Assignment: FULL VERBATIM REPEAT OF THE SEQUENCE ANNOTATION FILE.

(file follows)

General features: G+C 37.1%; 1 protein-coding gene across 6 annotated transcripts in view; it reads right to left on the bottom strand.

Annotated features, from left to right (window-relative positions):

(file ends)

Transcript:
General features: G+C 37.1%; 1 protein-coding gene across 6 annotated transcripts in view; it reads right to left on the bottom strand.

Annotated features, from left to right (window-relative positions):